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Foreign news — recognition.

We have dates from England to the 31st of May. It appears that the question of recognition was again exciting the public, or rather the newspaper public. How much further the matter goes than the mere speculation of journalists we do not know, and there is really nothing to enlighten us upon the subject.

Mr. Mason had gone to Paris. His appearance there had given fresh excitement and new capital to the quid nuncs. They infer that there is added strength to the reports of the "approaching recognition of the Southern States." The Paris correspondent of the London Herald says that the great difficulty was "the stubbornness of a part of the British Cabinet." Nevertheless, he thinks France will lead the way, and "the rest of Europe will not be slow to follow."

It was alleged that Messrs. Mason and Slidell were presenting the cause of the Confederacy on the Continent with renewed energy.

The lying Yankee bulletins about the fall of Vicksburg had reached England, and by some journals was considered as the event propitious for mediation. The London Globe regarded the Federal movements before Vicksburg as directed to the object of securing lines of frontier when the war ends.

It is stated with an air of positiveness that Mr. Roebuck is to offer a motion for the recognition of the South in Parliament, and that an amendment of some sort is to be proposed by Lord Montague; which means, we suppose, that the motion is to come from a man who has little influence in Parliament, and the Montague is to consign it to the tomb of the Capelets.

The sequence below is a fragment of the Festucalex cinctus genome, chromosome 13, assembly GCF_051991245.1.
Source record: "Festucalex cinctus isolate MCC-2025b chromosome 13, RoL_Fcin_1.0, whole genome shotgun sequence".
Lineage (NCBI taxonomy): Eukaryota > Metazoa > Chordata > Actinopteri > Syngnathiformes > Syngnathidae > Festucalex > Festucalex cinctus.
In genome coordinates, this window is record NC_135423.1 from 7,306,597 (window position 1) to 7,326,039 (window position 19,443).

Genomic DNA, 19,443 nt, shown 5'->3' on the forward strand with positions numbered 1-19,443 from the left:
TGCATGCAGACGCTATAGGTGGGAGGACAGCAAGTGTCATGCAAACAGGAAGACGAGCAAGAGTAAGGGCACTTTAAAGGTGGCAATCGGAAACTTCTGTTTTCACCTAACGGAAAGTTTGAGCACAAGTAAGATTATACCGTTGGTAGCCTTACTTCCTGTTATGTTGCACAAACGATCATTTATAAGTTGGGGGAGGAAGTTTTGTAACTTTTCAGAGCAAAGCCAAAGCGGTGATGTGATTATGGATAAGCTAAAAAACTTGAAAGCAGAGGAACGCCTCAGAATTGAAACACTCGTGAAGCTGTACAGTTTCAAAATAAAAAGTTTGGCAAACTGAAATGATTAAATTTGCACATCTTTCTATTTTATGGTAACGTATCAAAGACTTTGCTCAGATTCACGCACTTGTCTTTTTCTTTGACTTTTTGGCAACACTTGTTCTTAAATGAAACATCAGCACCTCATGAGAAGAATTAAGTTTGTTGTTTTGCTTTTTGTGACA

The Times, which must blow from all points of the compass upon the question, puffs out a strong Northern blast by saying that "England cannot recognize that which does not exist"--that "the South is not yet independent" --and that England has no right to "place any fictitious cause of discouragement" in the way of the North! It nevertheless declares that England would fellow France, or Russia, or some other power, in a tender of advice for a settlement of the war. That would be so kind!--especially the following of others in so humane and hold an offer.

The Southern Confederacy of course has learned to expect nothing from the English Government, and is long since convinced that her only reliance is by of her own and constancy to continue that "real cause of discouragement" of the North which will secure our independence, and end the war in good time, whether there be interference or not from abroad.

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